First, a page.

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War for eastern Ukraine reaches 'fearful climax' as European Union is set to approve Ukraine candidacy

Nabih Bulos and Jaweed Kaleem, Los Angeles Times on

Published in News & Features

In Lysychansk, Ukrainian personnel said Thursday that the Russian army had made gains along the Severski Donets river with apparent aims to surround Lysychansk from the north and the south. That would leave leave thousands of Ukrainian soldiers trapped. The river separates Lysychansk from Severodonetsk.

It was not clear Thursday if the Russian encirclement around the cities had fully closed. One aid worker who was delivering assistance to Lysychansk said he could still make it from the west into the city but that the Russians were pressing closer to cut off access. He said Russians had already overrun suburbs south of Lysychansk.

Alexander, a special forces police instructor in Lysychansk, acknowledged the situation was bad. “It’s hard, we understand,” he said Thursday. “But we stand.”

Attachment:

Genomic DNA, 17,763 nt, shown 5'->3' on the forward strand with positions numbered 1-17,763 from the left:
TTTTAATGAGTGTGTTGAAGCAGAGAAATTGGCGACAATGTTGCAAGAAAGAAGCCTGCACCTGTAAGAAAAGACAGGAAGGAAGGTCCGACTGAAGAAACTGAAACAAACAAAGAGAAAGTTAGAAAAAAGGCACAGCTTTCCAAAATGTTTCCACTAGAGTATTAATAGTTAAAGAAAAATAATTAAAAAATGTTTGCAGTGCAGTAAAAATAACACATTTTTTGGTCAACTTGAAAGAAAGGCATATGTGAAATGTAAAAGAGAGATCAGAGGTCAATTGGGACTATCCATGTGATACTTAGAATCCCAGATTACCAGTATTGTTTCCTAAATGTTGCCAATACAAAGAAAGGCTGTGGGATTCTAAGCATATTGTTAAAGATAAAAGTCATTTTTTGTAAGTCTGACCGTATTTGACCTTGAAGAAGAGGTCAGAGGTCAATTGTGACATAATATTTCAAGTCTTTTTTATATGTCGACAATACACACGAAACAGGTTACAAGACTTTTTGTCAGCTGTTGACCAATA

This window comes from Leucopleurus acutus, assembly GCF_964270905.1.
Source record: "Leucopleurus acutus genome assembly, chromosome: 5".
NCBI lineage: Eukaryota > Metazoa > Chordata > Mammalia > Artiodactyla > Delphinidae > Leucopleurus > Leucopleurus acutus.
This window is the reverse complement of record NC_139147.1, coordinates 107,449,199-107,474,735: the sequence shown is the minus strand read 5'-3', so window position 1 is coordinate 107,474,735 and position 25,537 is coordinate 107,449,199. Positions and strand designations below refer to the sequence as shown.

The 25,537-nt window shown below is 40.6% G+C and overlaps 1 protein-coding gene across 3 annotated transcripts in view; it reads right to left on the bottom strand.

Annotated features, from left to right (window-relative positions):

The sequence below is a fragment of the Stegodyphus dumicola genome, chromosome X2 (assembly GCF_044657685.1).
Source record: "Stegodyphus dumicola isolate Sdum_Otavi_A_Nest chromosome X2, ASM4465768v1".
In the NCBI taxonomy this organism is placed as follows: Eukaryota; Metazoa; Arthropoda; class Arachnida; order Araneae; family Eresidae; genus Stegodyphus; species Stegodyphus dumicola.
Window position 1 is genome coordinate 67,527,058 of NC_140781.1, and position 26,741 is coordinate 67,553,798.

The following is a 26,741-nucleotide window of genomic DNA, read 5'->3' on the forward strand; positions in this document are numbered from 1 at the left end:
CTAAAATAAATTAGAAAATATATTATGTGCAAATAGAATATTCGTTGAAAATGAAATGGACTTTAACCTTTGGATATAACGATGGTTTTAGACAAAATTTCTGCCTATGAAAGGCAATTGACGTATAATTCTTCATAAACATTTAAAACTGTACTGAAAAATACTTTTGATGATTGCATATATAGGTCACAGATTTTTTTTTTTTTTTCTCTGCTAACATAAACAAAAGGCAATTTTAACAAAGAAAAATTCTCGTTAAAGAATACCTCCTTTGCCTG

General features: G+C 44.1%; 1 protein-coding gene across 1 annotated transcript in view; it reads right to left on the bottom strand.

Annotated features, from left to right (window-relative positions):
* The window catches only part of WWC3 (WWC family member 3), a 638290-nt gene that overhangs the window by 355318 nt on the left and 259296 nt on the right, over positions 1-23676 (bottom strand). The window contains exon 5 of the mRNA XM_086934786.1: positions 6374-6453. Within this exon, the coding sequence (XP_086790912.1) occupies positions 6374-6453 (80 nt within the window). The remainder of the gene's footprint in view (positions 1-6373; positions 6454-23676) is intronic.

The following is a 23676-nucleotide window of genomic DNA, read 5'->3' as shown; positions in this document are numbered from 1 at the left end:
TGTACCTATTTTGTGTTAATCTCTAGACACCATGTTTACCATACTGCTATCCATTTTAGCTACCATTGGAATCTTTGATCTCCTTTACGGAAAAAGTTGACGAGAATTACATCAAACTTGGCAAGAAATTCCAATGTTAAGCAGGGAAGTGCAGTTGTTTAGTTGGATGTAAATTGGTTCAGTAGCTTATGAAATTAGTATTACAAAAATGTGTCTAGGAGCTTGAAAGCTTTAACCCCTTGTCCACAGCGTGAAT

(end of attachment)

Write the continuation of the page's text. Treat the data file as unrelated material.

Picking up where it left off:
The war, now largely concentrated in the east, has also continued elsewhere in the Donbas in addition to other regions.

Shelling reported overnight in the second-largest city, Kharkiv, and towns around it left ten people dead, said regional governor Oleh Sinegubov. The Ukrainian army — whose counteroffensives in the south have reportedly made gains around Kherson — said Thursday that three cruise missiles hit the the city of Mykolaiv. The army also said two missiles were shot down near the coastal city of Odesa.

In the west, the city of Lviv has remained as among the least affected. A key route for refugees and international workers on their way to Poland, Lviv’s shops were open and its streets were bustling. At a crossing at the Ukraine-Poland border, the commercial shipping truck lane was crowded while regular travelers came in quickly.

 

Once through the border, Ukrainian soldiers on their way to training made their way to a bus where an army officer stood and checked off names from a list. The Polish end of the crossing was lined with hundreds of cars waiting to enter Ukraine that formed a miles-long queue.

It was a stark contrast to Ukraine’s east, where blacked-out ghost towns and the disquieting silence after air-raid sirens are most of what can be seen.

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(Bulos reported from Lviv and Kaleem from London.)

©2022 Los Angeles Times. Visit at latimes.com. Distributed by Tribune Content Agency, LLC.

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